“If you want to be anorexic, this is what you have to be prepared for: the stomach pain, the heart flutters, the blackness, the uncomfortable nights because every way you turn your bones stick into the bed, the constant accusing and pathetically pitiful stares, the crying, the friends who abandon you, your school marks which plummet, a brain that does nothing but think food, food, food, being kept awake every night planning what you’ll eat the next day and then not going to sleep because you are so hungry, the nightmares about gorging yourself on food from which you wake up crying, the handfuls of hair that come out and cover everything, the blue and lumpy fingernails, the unhealable bruises, the goose bumps, the cold, the absolute obsession with cooking and feeding other people, the self-hate, the loneliness, clothes that will never fit no matter what size, the constipation, the awful depression when you’ve finished your tiny breakfast and realized there are four hours to go until lunch…You will stop talking, listening to music, seeing your friends, patting your dog, planning your life, dreaming, doing work, feeling happy, going on the Internet, reading, watching TV (except for the cooking channel)…you will stop living. You will find no pleasure in anything. You will be moody. You will never laugh and you will rarely smile, except with pride, perhaps, as the scales drop lower. Then will come the continuous doctors’ appointments and the ultimatum: put on weight or drop out of school and be an invalid for the rest of your life before you eventually die of starvation and/or heart failure. It will be torturous. The antidepressants will feel like they are killing you. You will lie in bed for days unable to move. You will not care about anything but holding on to the anorexia. You would prefer to die. You will try to die. Then the re-feeding (horrible, horrible word) will begin. You will panic whenever you have food in your mouth. The anorexia will shriek at you to get it out, to spit it down the drain, scrape it from your teeth and walk around the block for good measure. You will hate yourself with such a passion that you will want to rip the fat off, shred it and tear it, cause yourself as much pain as possible. Then you will realize that you cannot kill yourself now because you wouldn’t be thin enough in the coffin. People would walk past and murmur, “Oh! Wasn’t she fat!” It will fail to register that you are still severely anorexic at this point and will be for some time. Sometimes you will see yourself in the mirror and briefly gasp with horror at the sight of your own bones. And then truth will melt into delusion, and your thighs will spring back and your stomach will bulge over rippled ribs and you will feel horribly normal once more. You will be scared to go outside just in case your utter grossness is spotted by someone else. God forbid they should see those arms or that face. You will feel like a nobody, a worthless nonperson who deserves nothing, has nothing, is nothing. The depression may swallow you in its blackness. You will withdraw from everything. You will spend hour after hour lying motionless on your bed, suffocating under a black cloud, hating yourself with a sheer intensity incomprehensible to those on the outside, willing yourself to get up and burn off that sordid food you were forced to eat. But you will be too tired. You will not be able to physically raise your head…Months will melt away into nothing.”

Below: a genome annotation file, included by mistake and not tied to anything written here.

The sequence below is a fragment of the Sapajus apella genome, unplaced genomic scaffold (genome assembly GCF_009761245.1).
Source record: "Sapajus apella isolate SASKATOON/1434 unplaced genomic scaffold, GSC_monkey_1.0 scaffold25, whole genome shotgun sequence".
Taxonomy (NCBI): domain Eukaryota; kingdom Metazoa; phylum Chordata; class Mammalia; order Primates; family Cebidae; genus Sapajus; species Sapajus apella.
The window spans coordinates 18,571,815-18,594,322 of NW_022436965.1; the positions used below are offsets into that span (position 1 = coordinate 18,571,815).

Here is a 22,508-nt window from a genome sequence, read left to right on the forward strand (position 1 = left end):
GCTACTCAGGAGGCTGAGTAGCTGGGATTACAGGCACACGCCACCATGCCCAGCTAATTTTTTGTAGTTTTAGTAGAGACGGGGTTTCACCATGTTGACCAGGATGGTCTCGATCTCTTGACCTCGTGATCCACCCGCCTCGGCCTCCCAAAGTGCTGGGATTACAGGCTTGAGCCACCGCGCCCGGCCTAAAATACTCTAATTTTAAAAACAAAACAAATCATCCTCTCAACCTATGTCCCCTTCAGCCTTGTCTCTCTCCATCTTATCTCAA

I survived.  There’s your goddamn willpower.

30 Day Recovery Challenge – Day 2

Who in your life knows about your eating disorder? Has sharing about your eating disorder been helpful for you?

Well, seeing as this blog is public, anyone who is bored enough to read it ha.

But no, it’s vague common knowledge among friends/acquaintances.  I’ve only confided in a select few people that I trust and only have a couple people left who have been with me from the very beginning.  My extended family doesn’t even know, though I’m sure there’s been speculation as my weight-loss my first year of college was drastic and then even more my second year.  Regardless, those who do know are supportive.  If anyone were to ask me about it, I certainly wouldn’t turn them away.  I’d be as honest as I could.

It took me a long time to open up about it though.  It’s still something I have a hard time doing.  I suppose having this blog is a tool to get over my fear of being open because it really is helpful to talk about it and be upfront.  Building a support system is a crucial part of a recovery and in order to do that, you need to honest with the people closest to you.  Keeping everything bottled up inside is like drinking poison.  You’re just going to get sicker.  Even though I am not my disorder or depression, it is a part of my identity.  It has helped me grow into the person I am today, which I am happy to say is a person I love.  To share my experiences is empowering.  I don’t have much of a problem acknowledging that I have an eating disorder.  But to reach out to loved ones when I’m struggling and expose them to the nature of the disease is extremely difficult.  Depression is a cunning little bitch and can bring out the darkest parts of people.  It’s still a struggle for me to open myself up to even the people closest to me, people I trust… I am often ashamed of my disordered, depressed self.  Vulnerability scares me.  What if I opened up to someone I love and after seeing that sick side of me, they left?  What if it changed how they looked at me?  What if they don’t love me anymore?  None of those things are unreasonable for anyone to be afraid of.  And it’s happened before.  So to say to someone I love, and I know loves me, that I am depressed or struggling is a risk, one of which I rarely take.  If I ever have taken it on you, well… know that you are special.